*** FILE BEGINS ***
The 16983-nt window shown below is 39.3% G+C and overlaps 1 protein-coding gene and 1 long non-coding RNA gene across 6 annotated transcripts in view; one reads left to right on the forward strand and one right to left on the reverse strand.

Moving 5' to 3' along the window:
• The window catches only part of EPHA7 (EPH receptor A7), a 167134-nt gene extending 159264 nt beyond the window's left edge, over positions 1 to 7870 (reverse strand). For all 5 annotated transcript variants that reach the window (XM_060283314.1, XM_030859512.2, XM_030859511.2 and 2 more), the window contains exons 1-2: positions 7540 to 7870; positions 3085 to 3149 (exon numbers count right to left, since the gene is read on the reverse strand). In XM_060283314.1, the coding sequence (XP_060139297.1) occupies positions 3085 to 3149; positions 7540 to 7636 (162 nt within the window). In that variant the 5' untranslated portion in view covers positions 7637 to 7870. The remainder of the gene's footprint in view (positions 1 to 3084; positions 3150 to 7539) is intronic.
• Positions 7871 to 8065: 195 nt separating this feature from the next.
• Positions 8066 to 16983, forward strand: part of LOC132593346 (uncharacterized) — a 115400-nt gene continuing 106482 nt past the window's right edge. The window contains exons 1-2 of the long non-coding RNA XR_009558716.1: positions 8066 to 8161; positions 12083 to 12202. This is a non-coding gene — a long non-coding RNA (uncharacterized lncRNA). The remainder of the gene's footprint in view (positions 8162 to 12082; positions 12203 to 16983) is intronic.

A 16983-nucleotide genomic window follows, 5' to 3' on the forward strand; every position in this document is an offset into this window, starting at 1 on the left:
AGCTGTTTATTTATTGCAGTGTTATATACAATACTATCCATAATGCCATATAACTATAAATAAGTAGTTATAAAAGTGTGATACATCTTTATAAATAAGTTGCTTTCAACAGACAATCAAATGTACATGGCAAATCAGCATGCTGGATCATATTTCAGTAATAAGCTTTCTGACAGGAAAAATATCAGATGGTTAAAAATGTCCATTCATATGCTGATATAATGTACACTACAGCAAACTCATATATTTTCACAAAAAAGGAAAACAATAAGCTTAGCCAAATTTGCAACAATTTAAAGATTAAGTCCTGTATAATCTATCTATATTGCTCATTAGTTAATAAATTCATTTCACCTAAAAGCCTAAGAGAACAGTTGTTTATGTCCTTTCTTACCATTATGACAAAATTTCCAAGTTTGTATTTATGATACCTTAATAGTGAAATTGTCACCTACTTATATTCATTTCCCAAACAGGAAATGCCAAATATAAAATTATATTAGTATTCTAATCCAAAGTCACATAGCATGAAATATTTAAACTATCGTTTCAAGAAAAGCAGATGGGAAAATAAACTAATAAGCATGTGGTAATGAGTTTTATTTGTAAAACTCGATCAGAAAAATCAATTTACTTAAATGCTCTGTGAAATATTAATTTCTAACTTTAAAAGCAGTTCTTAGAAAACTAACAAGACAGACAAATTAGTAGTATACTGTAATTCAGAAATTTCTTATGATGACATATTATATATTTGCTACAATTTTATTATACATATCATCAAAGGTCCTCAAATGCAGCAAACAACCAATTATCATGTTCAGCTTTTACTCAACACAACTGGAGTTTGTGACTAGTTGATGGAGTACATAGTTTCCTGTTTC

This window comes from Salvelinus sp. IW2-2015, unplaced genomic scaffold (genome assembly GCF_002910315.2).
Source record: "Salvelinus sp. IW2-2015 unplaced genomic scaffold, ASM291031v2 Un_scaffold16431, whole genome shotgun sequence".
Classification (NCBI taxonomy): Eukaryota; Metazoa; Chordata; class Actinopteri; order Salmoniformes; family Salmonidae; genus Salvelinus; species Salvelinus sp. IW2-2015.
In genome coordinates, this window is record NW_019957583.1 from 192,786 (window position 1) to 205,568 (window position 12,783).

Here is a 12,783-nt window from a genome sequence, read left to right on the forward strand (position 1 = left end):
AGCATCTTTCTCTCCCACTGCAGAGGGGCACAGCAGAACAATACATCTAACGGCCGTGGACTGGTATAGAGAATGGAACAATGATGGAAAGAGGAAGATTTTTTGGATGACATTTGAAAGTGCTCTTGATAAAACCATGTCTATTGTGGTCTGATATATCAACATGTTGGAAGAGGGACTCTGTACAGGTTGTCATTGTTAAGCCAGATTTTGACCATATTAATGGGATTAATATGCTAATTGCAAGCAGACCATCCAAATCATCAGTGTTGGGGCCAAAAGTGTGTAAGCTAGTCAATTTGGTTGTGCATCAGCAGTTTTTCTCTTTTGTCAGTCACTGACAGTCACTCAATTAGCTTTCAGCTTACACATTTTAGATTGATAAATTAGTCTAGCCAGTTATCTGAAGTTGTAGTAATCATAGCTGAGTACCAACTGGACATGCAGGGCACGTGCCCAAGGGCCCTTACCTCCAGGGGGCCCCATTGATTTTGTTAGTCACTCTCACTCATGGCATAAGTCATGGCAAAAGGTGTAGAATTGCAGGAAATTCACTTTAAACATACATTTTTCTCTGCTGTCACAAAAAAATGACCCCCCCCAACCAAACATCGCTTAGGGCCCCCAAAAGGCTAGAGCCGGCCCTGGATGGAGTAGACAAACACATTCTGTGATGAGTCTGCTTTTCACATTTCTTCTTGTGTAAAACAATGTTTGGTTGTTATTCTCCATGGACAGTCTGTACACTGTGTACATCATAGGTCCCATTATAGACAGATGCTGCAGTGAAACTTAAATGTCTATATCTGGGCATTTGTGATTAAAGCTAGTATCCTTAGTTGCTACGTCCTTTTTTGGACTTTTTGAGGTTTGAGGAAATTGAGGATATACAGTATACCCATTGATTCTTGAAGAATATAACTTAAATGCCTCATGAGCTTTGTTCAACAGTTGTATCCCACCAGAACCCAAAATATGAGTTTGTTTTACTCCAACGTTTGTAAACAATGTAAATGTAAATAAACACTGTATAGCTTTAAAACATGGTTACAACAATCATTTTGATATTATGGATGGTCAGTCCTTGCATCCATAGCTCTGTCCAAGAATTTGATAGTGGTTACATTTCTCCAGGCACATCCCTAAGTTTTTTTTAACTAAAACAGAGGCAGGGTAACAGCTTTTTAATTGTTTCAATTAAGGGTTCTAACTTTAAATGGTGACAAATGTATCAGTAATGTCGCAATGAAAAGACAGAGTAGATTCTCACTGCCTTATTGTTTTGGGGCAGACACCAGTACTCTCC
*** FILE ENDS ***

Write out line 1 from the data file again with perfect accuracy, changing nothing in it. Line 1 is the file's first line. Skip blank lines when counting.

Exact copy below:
The 16983-nt window shown below is 39.3% G+C and overlaps 1 protein-coding gene and 1 long non-coding RNA gene across 6 annotated transcripts in view; one reads left to right on the forward strand and one right to left on the reverse strand.